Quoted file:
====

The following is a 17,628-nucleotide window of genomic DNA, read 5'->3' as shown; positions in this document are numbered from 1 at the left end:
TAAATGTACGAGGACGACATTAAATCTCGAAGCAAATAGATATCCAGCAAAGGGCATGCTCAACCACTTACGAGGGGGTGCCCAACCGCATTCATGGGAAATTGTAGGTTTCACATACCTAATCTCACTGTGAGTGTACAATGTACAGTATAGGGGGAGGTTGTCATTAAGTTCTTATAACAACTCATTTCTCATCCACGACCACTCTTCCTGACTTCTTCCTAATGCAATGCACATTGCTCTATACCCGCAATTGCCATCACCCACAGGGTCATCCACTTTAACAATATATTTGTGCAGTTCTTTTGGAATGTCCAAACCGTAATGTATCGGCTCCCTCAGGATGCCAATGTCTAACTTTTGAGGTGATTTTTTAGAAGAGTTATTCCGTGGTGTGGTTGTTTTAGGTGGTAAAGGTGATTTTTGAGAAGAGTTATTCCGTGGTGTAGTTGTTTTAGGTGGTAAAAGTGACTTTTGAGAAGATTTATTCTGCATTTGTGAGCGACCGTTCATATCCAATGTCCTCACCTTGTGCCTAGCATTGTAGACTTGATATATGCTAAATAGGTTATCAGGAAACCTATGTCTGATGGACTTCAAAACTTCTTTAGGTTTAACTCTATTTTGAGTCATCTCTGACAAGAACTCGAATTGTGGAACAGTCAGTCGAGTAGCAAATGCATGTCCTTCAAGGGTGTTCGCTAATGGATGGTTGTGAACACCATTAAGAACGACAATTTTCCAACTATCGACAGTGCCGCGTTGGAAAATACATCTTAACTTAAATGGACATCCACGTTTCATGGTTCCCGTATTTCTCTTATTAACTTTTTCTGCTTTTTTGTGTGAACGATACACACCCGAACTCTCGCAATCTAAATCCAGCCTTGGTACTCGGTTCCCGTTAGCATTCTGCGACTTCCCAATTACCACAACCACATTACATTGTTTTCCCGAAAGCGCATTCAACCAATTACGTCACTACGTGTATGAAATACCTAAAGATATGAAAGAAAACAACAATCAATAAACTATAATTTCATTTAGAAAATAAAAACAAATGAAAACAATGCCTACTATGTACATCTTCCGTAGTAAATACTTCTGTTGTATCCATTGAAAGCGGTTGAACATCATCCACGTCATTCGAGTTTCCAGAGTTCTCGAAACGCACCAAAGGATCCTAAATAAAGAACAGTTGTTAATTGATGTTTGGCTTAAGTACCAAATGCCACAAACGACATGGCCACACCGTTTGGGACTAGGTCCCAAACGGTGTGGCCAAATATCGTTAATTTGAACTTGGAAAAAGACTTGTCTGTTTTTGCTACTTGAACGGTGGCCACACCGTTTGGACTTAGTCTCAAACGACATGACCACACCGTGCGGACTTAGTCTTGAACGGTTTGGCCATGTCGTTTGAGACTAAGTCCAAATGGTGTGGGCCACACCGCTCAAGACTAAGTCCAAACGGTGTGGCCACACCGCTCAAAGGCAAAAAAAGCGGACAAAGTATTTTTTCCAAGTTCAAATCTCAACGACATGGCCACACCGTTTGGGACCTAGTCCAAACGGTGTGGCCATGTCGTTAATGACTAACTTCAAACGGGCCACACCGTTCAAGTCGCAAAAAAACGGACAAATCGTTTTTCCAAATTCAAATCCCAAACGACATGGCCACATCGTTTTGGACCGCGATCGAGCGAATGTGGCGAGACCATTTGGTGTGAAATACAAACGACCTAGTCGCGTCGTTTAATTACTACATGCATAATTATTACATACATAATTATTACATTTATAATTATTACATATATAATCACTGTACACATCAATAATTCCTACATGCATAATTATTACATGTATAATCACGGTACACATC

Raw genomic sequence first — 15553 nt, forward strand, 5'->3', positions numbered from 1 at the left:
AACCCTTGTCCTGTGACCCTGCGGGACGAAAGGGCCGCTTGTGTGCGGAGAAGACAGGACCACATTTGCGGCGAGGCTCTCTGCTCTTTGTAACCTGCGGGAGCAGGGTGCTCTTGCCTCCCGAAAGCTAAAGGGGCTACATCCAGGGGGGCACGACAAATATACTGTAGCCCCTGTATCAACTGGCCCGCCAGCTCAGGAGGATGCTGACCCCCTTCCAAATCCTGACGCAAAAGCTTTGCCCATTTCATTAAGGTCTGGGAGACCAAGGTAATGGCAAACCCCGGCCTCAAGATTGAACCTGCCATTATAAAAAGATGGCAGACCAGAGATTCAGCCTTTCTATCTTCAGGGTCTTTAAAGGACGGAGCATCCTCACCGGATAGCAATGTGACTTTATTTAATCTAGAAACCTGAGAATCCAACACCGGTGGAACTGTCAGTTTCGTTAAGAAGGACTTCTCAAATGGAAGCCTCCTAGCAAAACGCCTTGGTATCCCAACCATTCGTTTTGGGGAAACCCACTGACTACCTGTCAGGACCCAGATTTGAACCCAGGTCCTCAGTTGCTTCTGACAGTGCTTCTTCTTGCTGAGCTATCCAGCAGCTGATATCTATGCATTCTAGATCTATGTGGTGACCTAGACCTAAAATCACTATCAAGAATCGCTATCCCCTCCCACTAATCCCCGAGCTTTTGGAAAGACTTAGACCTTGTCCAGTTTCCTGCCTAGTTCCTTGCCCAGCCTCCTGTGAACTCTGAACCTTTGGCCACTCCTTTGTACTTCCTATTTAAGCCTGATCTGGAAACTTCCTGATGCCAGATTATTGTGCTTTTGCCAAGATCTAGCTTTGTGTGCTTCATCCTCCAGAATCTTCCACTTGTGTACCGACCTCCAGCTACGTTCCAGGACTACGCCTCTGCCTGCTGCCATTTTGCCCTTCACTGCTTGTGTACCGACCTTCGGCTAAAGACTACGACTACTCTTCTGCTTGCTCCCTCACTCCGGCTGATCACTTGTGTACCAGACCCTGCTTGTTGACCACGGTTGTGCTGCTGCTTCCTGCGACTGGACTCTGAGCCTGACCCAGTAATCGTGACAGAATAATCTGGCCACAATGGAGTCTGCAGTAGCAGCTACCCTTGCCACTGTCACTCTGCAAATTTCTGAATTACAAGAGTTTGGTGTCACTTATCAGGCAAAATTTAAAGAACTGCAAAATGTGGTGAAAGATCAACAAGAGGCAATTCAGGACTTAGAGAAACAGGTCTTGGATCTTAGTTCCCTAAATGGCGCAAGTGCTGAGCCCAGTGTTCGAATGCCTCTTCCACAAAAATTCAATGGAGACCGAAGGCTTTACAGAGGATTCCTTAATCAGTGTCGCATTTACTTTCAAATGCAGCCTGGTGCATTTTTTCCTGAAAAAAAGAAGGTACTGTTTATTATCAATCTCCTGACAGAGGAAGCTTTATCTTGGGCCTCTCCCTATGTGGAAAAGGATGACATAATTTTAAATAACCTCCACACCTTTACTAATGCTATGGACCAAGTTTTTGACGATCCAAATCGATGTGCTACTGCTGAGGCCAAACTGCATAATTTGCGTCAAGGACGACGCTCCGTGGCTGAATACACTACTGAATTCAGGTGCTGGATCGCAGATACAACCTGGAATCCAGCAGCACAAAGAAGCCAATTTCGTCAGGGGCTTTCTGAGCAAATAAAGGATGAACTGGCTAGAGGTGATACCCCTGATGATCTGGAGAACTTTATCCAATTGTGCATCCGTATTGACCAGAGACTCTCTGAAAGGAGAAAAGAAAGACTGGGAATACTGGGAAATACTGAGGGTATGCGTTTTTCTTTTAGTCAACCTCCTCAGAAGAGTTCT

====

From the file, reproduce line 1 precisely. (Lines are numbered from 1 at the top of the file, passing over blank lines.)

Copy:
The following is a 17,628-nucleotide window of genomic DNA, read 5'->3' as shown; positions in this document are numbered from 1 at the left end: